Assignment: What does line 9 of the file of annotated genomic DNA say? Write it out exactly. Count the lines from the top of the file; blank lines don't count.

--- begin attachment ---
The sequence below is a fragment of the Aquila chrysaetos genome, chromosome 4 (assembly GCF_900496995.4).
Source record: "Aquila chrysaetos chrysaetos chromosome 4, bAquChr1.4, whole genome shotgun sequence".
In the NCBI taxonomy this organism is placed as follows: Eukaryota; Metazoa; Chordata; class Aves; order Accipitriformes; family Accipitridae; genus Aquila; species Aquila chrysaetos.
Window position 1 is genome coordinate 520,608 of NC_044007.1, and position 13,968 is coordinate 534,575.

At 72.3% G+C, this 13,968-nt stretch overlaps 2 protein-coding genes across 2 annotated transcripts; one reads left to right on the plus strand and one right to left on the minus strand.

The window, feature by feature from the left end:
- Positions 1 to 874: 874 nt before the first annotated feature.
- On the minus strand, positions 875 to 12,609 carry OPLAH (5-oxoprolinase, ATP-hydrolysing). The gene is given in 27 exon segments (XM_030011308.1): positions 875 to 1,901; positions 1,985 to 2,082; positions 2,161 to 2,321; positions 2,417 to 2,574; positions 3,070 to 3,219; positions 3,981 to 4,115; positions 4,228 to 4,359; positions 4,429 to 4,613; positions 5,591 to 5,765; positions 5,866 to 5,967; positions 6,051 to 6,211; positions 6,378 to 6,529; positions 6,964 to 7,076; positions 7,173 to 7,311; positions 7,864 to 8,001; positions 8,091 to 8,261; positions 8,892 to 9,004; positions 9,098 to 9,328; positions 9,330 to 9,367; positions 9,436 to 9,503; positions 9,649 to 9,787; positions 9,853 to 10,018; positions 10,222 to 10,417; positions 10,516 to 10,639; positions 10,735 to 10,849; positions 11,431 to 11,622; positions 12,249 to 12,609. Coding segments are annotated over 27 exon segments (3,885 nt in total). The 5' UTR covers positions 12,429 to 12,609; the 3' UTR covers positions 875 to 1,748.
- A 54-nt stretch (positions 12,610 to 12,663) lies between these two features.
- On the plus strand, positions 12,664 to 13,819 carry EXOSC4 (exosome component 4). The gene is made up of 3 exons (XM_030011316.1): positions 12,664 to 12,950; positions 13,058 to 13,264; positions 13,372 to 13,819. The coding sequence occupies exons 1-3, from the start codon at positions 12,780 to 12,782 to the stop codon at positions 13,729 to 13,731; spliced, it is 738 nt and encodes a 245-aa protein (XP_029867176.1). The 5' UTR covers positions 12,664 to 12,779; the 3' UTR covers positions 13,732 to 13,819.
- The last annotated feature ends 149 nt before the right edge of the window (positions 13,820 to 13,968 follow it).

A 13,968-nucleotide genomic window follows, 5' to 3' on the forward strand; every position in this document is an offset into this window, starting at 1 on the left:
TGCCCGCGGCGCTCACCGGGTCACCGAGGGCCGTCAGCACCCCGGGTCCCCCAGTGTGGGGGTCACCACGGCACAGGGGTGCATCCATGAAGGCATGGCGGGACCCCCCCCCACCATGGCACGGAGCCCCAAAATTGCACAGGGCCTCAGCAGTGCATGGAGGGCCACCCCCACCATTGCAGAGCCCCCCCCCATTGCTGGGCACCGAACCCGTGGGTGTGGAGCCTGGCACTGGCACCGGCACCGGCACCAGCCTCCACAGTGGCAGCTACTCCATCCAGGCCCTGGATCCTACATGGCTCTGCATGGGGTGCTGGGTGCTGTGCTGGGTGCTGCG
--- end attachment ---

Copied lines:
- A 54-nt stretch (positions 12,610 to 12,663) lies between these two features.